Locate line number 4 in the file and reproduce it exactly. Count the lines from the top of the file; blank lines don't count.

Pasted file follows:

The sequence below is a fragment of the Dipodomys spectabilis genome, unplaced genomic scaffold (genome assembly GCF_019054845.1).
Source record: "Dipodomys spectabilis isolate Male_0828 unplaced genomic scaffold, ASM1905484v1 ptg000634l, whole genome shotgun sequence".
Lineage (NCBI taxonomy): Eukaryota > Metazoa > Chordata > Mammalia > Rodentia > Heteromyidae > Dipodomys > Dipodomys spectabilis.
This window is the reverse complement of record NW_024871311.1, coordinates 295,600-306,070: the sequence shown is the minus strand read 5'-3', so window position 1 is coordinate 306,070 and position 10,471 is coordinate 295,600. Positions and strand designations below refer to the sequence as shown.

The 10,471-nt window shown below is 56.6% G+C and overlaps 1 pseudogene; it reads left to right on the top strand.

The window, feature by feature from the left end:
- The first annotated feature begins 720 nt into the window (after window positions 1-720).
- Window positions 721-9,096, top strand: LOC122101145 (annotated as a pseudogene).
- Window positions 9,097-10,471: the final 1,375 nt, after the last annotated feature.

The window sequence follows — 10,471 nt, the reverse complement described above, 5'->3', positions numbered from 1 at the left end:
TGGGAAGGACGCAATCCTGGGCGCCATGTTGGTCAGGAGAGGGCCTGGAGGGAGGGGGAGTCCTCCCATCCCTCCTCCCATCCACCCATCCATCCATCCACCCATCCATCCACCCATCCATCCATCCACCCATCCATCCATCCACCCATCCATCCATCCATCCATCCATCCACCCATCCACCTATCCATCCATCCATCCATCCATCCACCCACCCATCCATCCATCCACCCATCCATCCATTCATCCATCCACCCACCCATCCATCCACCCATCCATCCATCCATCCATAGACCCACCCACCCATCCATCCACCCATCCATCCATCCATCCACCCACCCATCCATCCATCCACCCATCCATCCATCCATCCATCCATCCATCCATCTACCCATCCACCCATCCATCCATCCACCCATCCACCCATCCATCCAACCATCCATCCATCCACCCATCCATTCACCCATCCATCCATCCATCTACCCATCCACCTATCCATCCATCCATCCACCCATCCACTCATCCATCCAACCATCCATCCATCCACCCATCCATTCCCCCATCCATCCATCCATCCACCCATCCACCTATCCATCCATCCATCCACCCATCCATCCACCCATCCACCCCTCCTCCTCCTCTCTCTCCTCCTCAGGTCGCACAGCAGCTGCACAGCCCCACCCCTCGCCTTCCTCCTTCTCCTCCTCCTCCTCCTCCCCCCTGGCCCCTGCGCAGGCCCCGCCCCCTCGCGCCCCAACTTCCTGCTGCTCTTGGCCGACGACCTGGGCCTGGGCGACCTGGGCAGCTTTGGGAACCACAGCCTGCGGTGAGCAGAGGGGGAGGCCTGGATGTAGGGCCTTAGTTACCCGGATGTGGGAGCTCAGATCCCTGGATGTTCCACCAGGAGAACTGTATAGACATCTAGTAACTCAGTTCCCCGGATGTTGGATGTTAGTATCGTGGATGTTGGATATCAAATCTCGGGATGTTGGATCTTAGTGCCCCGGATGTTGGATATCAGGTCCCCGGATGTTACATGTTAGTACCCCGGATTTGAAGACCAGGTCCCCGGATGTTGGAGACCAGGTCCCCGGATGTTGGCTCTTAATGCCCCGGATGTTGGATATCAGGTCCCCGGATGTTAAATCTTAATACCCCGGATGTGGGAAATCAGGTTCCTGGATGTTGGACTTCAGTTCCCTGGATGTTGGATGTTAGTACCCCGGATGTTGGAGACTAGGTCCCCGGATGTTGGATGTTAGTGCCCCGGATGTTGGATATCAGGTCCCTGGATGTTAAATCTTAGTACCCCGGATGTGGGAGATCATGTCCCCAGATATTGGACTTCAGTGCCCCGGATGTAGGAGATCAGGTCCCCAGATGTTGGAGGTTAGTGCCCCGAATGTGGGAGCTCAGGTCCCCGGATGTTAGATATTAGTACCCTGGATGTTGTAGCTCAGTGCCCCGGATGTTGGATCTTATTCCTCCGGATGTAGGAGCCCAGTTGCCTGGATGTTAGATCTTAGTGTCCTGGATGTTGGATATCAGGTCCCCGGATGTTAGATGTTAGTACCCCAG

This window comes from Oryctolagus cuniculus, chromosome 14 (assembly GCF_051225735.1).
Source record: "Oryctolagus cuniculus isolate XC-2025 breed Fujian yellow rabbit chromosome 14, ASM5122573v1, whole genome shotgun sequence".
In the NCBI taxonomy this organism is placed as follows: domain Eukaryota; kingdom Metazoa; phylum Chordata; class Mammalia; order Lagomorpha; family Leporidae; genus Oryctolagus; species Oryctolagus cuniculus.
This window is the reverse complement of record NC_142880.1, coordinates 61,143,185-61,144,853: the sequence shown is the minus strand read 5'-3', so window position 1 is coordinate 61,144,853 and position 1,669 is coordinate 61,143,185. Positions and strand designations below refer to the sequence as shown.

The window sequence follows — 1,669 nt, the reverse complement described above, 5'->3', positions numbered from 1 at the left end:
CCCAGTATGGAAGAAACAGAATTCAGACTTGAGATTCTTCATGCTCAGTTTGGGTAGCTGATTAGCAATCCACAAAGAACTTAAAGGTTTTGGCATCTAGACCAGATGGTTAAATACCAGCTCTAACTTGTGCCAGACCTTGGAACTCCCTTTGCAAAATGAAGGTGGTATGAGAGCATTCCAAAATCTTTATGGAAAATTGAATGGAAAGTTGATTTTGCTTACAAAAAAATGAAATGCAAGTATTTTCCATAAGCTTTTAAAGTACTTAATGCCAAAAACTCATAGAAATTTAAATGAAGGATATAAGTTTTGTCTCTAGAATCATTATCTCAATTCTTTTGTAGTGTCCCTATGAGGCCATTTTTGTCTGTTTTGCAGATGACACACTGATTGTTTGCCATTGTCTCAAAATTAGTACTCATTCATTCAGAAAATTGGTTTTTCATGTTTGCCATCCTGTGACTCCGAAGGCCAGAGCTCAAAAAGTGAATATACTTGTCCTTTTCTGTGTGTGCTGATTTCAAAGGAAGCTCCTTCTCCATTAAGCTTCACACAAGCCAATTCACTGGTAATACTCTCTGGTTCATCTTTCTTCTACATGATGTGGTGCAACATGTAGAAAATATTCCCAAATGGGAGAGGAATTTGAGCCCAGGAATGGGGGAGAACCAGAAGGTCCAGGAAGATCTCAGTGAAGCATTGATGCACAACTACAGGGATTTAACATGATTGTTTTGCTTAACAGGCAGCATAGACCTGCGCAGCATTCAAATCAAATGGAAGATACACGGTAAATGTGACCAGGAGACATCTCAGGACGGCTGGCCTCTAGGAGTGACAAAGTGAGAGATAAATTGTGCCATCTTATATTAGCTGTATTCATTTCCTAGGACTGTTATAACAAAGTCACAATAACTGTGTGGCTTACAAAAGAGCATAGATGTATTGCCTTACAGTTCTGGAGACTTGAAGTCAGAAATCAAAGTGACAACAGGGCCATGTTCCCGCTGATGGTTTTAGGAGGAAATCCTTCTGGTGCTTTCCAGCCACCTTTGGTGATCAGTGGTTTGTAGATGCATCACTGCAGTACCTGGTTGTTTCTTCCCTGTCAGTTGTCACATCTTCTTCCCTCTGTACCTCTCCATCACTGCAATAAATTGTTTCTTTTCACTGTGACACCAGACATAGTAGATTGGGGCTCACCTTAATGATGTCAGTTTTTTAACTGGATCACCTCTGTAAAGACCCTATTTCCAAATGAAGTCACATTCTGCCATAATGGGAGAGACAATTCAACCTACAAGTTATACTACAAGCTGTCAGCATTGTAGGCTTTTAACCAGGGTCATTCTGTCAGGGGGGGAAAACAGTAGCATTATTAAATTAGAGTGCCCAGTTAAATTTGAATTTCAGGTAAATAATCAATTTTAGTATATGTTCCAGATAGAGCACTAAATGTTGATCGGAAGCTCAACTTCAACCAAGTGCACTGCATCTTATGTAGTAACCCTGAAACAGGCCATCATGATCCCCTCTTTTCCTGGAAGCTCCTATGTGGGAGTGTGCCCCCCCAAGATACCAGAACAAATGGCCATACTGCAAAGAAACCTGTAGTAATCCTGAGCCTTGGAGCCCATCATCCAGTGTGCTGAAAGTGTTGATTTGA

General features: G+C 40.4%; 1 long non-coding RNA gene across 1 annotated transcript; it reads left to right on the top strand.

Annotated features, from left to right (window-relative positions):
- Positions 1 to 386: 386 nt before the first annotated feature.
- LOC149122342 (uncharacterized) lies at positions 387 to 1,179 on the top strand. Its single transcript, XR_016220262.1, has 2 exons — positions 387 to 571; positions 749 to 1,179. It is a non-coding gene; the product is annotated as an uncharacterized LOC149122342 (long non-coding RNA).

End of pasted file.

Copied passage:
This window is the reverse complement of record NW_024871311.1, coordinates 295,600-306,070: the sequence shown is the minus strand read 5'-3', so window position 1 is coordinate 306,070 and position 10,471 is coordinate 295,600. Positions and strand designations below refer to the sequence as shown.